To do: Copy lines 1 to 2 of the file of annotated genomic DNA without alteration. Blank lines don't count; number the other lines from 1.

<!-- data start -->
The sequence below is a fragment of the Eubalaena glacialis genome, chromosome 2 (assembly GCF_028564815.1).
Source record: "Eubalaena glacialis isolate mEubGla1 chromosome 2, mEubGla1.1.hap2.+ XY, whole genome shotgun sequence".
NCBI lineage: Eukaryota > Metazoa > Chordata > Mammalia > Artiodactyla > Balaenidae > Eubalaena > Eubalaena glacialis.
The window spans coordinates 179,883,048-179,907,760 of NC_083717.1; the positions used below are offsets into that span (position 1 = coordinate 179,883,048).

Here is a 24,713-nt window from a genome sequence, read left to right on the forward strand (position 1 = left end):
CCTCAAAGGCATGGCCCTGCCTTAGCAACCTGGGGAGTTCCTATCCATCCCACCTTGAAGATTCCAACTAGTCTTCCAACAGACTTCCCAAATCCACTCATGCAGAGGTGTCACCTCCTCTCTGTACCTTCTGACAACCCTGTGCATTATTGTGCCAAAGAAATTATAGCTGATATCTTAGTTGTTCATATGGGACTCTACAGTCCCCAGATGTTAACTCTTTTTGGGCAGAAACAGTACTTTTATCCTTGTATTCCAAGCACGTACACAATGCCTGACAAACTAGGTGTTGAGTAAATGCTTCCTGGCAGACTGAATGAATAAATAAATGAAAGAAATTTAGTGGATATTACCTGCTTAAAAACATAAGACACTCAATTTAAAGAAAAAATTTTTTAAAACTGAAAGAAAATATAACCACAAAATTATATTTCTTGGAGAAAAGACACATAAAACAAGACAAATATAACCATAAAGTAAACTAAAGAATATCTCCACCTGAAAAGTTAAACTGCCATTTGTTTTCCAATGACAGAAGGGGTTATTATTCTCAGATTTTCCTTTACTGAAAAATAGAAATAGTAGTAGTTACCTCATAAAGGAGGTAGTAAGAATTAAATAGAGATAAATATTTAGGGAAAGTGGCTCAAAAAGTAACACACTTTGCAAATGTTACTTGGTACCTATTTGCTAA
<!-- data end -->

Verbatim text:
The sequence below is a fragment of the Eubalaena glacialis genome, chromosome 2 (assembly GCF_028564815.1).
Source record: "Eubalaena glacialis isolate mEubGla1 chromosome 2, mEubGla1.1.hap2.+ XY, whole genome shotgun sequence".